But McKinley's backers were playing to win, too. It was no secret that it was Marcus Alonzo Hanna who had raised the million-dollar "war chest" and that he called all the moves in the McKinley campaign.

That very Friday afternoon, "E. Noon" had done a wicked drawing of Hanna as a puppeteer working McKinley's strings; the editorial writers continued to make much of the fact that the first use to which the "war chest" had been put was to pay off a large debt McKinley had assumed.

And now, Hearst was convinced, he had them worried, in spite of Bryan's poor showing last week at Madison Square Garden.

This was the time to hit them again, and harder. "I'm afraid I can't accept your resignation, Crandall." He tried to sound deferential, but he knew one thing for certain: E. Noon had a lot of cartooning to do before the election was past.

Crandall sneered. "You have no choice. I'm leaving."

"Not if you plan to eat," the publisher told him. "I'm sorry to have to say this, but if you leave this building without submitting tomorrow's panel, you'll never work in the newspaper business again."

Crandall lifted his pointed beard and spoke with supreme haughtiness. "At this particular moment, you could have said nothing more agreeable. I have no intention of ever debasing myself and my God-given talent by working for this or any other newspaper. Thank God I shall not have to. Newspapers. Bah!"

"And what, pray tell, do you plan to do?"

"What Nature intended me to do, Mr. Hearst. Now I must go; I'm wasting daylight."

He spun on his heel and left.

Hearst watched him go. He had been defeated. By a cartoonist. It was disconcerting. He drummed his fingers on his desk top while he decided what he intended to do about it.


II.

Franklyn and Libstein left New York on the 5:45 train for Philadelphia. A contingent of policemen (sprinkled with a few Pinkertons) was there to see them off.

In any city, the departure of Franklyn and Libstein was an Event. Franklyn and Libstein were Anarchists. No one knew their first names, few ever even learned which was which. No one bothered, any more than anyone would bother to draw distinctions between Meshach, Shadrach and Abednego. For the record, Franklyn was the squat, bushily bearded one who looked like everyone's conception of what an anarchist should be, and Libstein was the one who looked like a prosperous family doctor.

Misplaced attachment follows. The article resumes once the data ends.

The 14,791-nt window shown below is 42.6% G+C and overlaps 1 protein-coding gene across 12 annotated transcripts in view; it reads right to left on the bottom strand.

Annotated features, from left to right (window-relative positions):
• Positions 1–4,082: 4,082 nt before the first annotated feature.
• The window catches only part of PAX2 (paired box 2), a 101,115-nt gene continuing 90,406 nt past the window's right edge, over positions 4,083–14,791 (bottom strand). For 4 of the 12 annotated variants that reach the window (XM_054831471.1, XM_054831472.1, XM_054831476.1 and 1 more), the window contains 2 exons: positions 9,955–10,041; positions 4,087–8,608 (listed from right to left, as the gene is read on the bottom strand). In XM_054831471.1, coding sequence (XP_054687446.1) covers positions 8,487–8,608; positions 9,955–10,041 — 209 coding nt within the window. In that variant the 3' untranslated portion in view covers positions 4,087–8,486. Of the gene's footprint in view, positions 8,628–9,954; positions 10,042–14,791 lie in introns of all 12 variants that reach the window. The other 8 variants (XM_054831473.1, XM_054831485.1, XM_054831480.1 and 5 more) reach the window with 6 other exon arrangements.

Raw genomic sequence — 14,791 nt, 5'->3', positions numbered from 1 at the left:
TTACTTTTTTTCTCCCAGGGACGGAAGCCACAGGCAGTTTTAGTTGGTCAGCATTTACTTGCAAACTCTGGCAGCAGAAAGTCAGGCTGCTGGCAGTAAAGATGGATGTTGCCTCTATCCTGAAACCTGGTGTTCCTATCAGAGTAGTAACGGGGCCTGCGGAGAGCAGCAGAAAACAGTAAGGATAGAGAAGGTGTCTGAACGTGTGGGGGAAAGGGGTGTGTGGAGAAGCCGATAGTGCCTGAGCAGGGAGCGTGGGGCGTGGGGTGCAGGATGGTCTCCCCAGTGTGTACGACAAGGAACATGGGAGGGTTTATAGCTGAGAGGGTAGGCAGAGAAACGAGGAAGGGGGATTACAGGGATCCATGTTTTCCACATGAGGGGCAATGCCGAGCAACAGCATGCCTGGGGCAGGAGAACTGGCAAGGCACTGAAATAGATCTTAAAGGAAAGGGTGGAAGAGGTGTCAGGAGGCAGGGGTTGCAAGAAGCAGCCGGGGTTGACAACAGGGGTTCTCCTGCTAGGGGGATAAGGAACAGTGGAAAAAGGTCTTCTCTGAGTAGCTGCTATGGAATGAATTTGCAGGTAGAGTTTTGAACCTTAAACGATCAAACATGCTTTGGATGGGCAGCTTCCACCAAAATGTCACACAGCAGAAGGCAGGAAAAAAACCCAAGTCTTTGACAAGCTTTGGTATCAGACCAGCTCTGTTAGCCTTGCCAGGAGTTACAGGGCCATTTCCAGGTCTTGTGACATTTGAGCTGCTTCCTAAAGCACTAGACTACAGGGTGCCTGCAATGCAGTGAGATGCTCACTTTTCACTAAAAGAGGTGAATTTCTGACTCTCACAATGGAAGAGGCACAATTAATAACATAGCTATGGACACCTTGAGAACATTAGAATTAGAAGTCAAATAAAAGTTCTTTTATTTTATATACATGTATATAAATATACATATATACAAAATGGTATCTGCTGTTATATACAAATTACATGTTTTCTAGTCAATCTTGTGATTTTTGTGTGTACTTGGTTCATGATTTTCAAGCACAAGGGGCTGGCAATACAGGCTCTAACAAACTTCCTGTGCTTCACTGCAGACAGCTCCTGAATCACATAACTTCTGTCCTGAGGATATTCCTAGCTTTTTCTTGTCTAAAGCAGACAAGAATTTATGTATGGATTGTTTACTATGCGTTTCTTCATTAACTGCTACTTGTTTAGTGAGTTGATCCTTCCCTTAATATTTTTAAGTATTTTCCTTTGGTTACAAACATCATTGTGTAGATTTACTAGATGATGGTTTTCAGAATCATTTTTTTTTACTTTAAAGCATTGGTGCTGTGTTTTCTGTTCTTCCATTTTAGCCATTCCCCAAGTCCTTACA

"Wave to our friends," Franklyn urged his companion.

"They aren't our friends," Libstein replied. Franklyn often complained that Libstein had no sense of humor. "Besides," Libstein went on, "there's no need to antagonize them."

Franklyn laughed and waved anyway. He had no fear of the police. He and his friend had been arrested a few times, but never in this country.

The reason was simple: they broke no laws. They came to town, spoke to rallies about Universal Brotherhood and the Rise of the Working Man, but only in the most general terms. And the police knew it.

But the police also knew that Franklyn and Libstein had left Belgrade three weeks before a bomb went off in the town square; Paris three days before the assassination of the juge d'instruction; and Boston eleven days before the attempt on the life of the Governor, to name but a few of what Franklyn referred to as "unfortunate co-incidences."

Libstein wiggled in his seat. "I hope the operation goes well."

Franklyn raked his bush of a beard with stubby fingers. "We've planned as well as we could. Baxter will do the job."

"He failed in Boston."

"Inadequate preparation. We should have used a loyal worker from Boston instead of interrupting Baxter's work here in New York."

Libstein was still skeptical. "Mmm," he said. "How long before the plan goes into effect?"

"Little more than a week. Relax. Look who's come to see us off." He pointed out the window.

The train had started to move, so Libstein had to crane his neck around to see. "Ah," he said. "The President of the Police Commission himself."